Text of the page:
Aim 3 – Develop and implement innovative digital forms of mobility

Sambeet D auf Pixabay 

Besides the shorter and non-traditional forms of physical mobility addressed as part of the second goal, virtual forms of mobility in particular will become more important in the future. 


However, new forms of mobility are not intended in any way to replace traditional physical mobility. Rather, they are designed to be a useful addition and permit the involvement of people at higher education institutions who are unable to be mobile for whatever reason.


As part of Internationalisation@Home efforts, national borders can be dismantled in the virtual space and intercultural and international skills can be generated that, in an ideal scenario, will at least be almost comparable with those produced through physical mobility. Consolidating language skills and tackling new course content also makes Internationalisation@Home a valuable tool. Furthermore, new competences such as digital communication skills, flexibility, teamwork and creativity are given an especially strong boost. 


Currently, a distinction is essentially drawn between two kinds of innovative digi-tal mobility: (purely) virtual mobility and hybrid forms of virtual and physical mobility. The latter are also known as “blended mobility” concepts. Examples of purely virtual mobility include working on inter-university projects, designing and teaching courses jointly, and using information and communication technology to write seminar papers in international teams. Blended mobility concepts focus on complementing physical mobility with virtual mobility in a meaningful way. Examples include working on a joint project in which the people involved meet face to face at the beginning and end but otherwise collaborate via digital communication tools, or linguistic preparation for a term abroad at a Higher Education Institution where a different language is spoken.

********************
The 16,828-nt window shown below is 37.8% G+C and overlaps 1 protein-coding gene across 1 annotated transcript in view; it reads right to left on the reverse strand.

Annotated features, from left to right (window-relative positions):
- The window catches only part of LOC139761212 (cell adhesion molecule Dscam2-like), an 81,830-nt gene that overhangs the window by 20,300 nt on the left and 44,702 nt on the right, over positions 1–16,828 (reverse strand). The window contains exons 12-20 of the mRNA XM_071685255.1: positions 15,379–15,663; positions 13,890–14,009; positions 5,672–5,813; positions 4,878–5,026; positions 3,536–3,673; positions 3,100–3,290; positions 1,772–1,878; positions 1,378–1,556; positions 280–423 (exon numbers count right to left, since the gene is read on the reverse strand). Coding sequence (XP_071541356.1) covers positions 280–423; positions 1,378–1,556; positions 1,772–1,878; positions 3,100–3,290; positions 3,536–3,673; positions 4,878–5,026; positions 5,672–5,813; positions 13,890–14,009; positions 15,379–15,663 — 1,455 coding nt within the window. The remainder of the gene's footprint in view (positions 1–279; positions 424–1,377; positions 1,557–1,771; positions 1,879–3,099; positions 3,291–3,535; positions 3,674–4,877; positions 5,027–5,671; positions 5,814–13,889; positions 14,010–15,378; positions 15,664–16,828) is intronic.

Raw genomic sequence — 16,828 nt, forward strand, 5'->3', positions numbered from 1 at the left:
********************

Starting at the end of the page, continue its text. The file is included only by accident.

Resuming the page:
These examples merely provide a snapshot of the current situation, however. The onward march of digitalisation and the expansion of what is technically possible will also lead to the continued development of innovative forms of mobility. Because many such possibilities cannot yet be predicted, we need to track new trends, remain open to innovations and be willing to experiment. Higher education institutions will undoubtedly need to expand their IT infrastructure in order to be equipped for changes in user behaviour.